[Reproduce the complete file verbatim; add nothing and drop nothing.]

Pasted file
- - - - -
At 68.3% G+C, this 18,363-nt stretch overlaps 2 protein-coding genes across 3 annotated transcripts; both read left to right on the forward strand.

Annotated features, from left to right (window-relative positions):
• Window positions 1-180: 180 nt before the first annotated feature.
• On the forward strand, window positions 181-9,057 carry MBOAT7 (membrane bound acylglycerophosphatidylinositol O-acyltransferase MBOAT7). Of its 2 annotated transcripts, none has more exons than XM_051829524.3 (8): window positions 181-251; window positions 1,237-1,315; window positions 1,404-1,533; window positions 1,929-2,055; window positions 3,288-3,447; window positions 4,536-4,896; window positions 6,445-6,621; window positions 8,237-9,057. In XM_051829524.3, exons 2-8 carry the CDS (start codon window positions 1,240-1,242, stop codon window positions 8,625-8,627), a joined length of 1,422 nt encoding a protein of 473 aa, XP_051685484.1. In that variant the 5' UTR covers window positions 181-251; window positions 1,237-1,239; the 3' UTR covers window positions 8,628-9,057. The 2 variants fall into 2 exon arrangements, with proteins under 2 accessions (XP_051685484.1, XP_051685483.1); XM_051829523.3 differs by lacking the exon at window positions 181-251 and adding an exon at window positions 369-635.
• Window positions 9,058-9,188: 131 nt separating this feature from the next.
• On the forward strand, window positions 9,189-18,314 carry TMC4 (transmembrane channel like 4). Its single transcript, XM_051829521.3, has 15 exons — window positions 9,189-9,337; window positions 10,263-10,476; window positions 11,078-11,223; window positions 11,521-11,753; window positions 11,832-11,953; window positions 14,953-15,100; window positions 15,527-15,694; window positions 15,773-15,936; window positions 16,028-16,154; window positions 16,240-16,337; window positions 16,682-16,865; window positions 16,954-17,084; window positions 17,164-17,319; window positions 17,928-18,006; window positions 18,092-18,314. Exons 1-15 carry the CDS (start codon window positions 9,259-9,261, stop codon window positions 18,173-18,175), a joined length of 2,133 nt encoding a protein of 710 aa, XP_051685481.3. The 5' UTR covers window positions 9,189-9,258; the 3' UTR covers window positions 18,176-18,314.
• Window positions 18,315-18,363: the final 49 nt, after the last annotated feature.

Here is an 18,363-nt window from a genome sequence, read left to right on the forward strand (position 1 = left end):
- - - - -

At 68.3% G+C, this 18,363-nt stretch overlaps 2 protein-coding genes across 3 annotated transcripts; both read left to right on the forward strand.

Annotated features, from left to right (window-relative positions):
• Window positions 1-180: 180 nt before the first annotated feature.
• On the forward strand, window positions 181-9,057 carry MBOAT7 (membrane bound acylglycerophosphatidylinositol O-acyltransferase MBOAT7). Of its 2 annotated transcripts, none has more exons than XM_051829524.3 (8): window positions 181-251; window positions 1,237-1,315; window positions 1,404-1,533; window positions 1,929-2,055; window positions 3,288-3,447; window positions 4,536-4,896; window positions 6,445-6,621; window positions 8,237-9,057. In XM_051829524.3, exons 2-8 carry the CDS (start codon window positions 1,240-1,242, stop codon window positions 8,625-8,627), a joined length of 1,422 nt encoding a protein of 473 aa, XP_051685484.1. In that variant the 5' UTR covers window positions 181-251; window positions 1,237-1,239; the 3' UTR covers window positions 8,628-9,057. The 2 variants fall into 2 exon arrangements, with proteins under 2 accessions (XP_051685484.1, XP_051685483.1); XM_051829523.3 differs by lacking the exon at window positions 181-251 and adding an exon at window positions 369-635.
• Window positions 9,058-9,188: 131 nt separating this feature from the next.
• On the forward strand, window positions 9,189-18,314 carry TMC4 (transmembrane channel like 4). Its single transcript, XM_051829521.3, has 15 exons — window positions 9,189-9,337; window positions 10,263-10,476; window positions 11,078-11,223; window positions 11,521-11,753; window positions 11,832-11,953; window positions 14,953-15,100; window positions 15,527-15,694; window positions 15,773-15,936; window positions 16,028-16,154; window positions 16,240-16,337; window positions 16,682-16,865; window positions 16,954-17,084; window positions 17,164-17,319; window positions 17,928-18,006; window positions 18,092-18,314. Exons 1-15 carry the CDS (start codon window positions 9,259-9,261, stop codon window positions 18,173-18,175), a joined length of 2,133 nt encoding a protein of 710 aa, XP_051685481.3. The 5' UTR covers window positions 9,189-9,258; the 3' UTR covers window positions 18,176-18,314.
• Window positions 18,315-18,363: the final 49 nt, after the last annotated feature.

Here is an 18,363-nt window from a genome sequence, read left to right on the forward strand (position 1 = left end):